• A motorcyclist rides past barricades constructed by anti-government protesters during a rally outside the Government House in Bangkok, Thailand, Dec. 29, 2013.
  • An anti-government protester walks past pictures taken during clashes with riot policemen during a rally outside the Government House in Bangkok, Thailand, Dec. 29, 2013.
  • A Thai security officer is seen through a shattered windscreen of a destroyed police truck at the Thai-Japan youth stadium in central Bangkok, Thailand, Dec. 27, 2013.
  • Riot police run after anti-government protesters trying to enter the Thai-Japan youth stadium in central Bangkok, Dec. 26, 2013.
  • Police officers escort election commission officials to a helicopter at the Thai-Japan youth stadium in central Bangkok, Dec. 26, 2013.
Bangkok has faced weeks of anti-government protests led by ex-Deputy Prime Minister Suthep Thaugsuban, who is calling for Prime Minister Yingluck Shinawatra's resignation. The latest rallies have drawn tens of thousands, triggered by government legislation that calls for blanket amnesty that is seen as favoring her exiled older brother, former Prime Minister Thaksin Shinawatra, a key figure behind the governing Pheu Thai Party who has stayed abroad to avoid a two-year jail term for corruption.
 
The opposition, which views Yingluck as a puppet of her brother, accuses the sitting prime minister of parliamentary abuses and is demanding political reforms before fresh elections are held.
 
But Yingluck says her government will press on with the vote and has put forward a plan for political reform to be set in place after the election. On Wednesday, she proposed the creation of an independent national reform council that would work alongside the new government, but protesters immediately rejected the proposal, saying reforms should be undertaken before any vote.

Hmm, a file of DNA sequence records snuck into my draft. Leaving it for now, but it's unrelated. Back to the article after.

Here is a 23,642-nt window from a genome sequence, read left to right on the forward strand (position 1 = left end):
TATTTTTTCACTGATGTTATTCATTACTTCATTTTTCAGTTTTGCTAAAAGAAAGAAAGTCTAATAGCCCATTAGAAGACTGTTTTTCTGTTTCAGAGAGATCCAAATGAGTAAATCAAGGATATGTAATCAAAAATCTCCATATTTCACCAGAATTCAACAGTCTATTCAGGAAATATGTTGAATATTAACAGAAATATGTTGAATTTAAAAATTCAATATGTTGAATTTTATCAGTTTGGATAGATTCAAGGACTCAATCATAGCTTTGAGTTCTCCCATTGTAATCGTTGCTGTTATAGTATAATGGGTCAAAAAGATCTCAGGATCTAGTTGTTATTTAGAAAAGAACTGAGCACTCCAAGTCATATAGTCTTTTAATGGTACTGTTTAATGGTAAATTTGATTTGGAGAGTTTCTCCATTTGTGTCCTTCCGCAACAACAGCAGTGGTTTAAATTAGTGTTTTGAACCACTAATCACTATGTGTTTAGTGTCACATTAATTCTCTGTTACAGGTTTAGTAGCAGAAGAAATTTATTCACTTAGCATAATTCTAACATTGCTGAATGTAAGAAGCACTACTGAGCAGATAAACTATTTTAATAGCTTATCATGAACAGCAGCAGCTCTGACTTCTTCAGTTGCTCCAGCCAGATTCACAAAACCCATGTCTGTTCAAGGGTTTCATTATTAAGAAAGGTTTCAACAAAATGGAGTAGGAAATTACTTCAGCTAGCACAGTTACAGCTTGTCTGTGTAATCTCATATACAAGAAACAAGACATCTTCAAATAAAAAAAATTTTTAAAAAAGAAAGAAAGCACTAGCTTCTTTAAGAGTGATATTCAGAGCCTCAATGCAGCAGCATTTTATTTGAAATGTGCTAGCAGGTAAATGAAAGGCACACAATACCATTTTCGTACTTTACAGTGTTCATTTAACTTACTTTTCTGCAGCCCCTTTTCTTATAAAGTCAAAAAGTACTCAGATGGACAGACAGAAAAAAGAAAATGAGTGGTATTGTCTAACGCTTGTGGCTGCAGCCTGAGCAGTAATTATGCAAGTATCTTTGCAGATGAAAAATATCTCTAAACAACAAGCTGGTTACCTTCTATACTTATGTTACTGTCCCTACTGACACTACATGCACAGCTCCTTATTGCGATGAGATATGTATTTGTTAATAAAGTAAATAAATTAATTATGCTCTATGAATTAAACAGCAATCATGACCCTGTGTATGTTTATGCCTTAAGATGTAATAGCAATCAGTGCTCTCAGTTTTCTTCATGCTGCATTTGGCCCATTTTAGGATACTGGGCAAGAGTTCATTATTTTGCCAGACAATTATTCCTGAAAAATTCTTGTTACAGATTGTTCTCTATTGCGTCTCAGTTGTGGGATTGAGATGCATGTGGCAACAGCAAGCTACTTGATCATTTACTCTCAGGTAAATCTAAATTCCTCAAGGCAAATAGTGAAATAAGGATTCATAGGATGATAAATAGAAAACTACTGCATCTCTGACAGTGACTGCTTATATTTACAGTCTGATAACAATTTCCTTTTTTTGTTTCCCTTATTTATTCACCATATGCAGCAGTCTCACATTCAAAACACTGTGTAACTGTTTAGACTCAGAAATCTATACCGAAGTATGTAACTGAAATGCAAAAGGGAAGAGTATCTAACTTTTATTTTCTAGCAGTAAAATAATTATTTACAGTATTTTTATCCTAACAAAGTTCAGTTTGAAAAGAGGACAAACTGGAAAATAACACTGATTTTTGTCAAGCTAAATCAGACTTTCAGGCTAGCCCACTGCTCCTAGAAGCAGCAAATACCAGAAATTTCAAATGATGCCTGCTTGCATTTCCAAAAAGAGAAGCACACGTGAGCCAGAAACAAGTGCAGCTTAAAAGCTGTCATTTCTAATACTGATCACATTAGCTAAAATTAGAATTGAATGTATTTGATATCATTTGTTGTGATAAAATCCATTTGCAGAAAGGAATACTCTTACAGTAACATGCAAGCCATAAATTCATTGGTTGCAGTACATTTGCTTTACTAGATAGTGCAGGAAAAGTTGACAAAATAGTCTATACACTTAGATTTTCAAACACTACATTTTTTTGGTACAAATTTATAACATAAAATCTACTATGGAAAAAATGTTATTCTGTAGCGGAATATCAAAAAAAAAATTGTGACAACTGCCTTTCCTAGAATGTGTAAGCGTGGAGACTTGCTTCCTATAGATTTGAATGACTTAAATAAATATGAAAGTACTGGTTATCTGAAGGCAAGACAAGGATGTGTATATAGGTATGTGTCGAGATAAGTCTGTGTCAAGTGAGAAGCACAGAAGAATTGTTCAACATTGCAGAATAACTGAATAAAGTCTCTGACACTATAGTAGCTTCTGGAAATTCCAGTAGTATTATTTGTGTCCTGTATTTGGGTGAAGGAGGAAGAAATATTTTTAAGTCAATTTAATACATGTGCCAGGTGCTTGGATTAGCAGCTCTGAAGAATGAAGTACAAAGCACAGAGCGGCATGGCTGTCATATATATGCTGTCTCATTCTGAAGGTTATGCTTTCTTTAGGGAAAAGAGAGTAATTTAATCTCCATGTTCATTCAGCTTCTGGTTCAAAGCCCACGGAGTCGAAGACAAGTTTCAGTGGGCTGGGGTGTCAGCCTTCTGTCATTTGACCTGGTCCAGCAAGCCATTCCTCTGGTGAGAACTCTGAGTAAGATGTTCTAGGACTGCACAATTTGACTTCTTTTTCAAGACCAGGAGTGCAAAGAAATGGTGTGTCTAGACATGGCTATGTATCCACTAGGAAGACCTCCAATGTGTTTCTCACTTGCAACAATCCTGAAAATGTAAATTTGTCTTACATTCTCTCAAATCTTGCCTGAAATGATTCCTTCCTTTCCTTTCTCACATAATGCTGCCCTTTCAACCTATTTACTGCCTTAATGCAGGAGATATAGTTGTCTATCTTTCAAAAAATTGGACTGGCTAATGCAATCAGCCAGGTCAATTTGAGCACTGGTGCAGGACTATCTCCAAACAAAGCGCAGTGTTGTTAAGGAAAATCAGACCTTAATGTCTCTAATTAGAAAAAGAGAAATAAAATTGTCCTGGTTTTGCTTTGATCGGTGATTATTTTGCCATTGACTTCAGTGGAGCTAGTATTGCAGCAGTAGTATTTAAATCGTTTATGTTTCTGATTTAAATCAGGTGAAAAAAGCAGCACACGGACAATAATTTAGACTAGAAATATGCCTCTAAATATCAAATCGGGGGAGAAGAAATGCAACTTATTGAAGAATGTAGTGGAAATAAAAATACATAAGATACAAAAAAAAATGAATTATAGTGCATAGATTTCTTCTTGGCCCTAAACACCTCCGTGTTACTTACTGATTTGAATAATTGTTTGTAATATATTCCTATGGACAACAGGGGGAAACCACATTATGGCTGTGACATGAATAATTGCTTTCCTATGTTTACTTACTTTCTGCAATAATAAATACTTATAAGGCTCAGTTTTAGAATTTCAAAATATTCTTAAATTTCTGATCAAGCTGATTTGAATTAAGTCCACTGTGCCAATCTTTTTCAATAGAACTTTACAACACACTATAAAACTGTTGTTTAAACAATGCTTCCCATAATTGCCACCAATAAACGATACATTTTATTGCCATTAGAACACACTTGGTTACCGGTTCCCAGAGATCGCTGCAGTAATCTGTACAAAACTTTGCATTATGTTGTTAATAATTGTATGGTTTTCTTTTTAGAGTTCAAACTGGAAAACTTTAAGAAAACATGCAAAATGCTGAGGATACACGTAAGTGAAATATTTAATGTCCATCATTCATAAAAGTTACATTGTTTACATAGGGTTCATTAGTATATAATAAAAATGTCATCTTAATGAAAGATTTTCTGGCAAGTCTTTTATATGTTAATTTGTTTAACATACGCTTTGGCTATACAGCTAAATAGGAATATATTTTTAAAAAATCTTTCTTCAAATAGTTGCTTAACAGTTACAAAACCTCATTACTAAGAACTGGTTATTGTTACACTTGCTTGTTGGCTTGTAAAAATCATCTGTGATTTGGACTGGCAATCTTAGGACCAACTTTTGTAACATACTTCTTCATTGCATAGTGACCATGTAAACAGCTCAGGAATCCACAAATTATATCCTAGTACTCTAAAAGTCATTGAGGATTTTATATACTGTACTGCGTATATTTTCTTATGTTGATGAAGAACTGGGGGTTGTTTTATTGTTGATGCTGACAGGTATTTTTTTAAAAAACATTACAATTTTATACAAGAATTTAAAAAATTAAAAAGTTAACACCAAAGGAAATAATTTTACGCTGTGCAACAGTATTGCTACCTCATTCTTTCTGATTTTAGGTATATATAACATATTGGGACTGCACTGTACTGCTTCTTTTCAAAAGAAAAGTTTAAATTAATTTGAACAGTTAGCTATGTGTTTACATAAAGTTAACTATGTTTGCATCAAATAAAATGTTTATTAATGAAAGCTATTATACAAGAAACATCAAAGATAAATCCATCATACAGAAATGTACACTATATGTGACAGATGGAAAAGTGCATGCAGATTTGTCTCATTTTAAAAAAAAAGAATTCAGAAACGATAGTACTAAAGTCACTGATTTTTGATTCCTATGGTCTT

The main opposition Democrat Party has said it will boycott the election, which the prime minister's Pheu Thai Party is predicted to win.
 
As parties and candidates began registering for the vote earlier this week, protests escalated.
 
According to Chris Baker, a Bangkok-based expert on Thai politics, the anti-government movement risks alienating its support base.
 
"What seems to be happening is that as the Suthep mob [has] become more violent and more destructive and more extreme," he said. "They are losing quite a lot of middle ground support. I suspect the policy of the government is to have some patience for a little bit longer because there are signs that his movement is self-destructing."
 
Yingluck and her brother have the support of Thailand's rural poor, largely because of Thaksin's policies to bring virtually free health care, cheap loans and other benefits to the long-neglected countryside.
 
But those same policies are disliked by an urban middle class and more educated elite.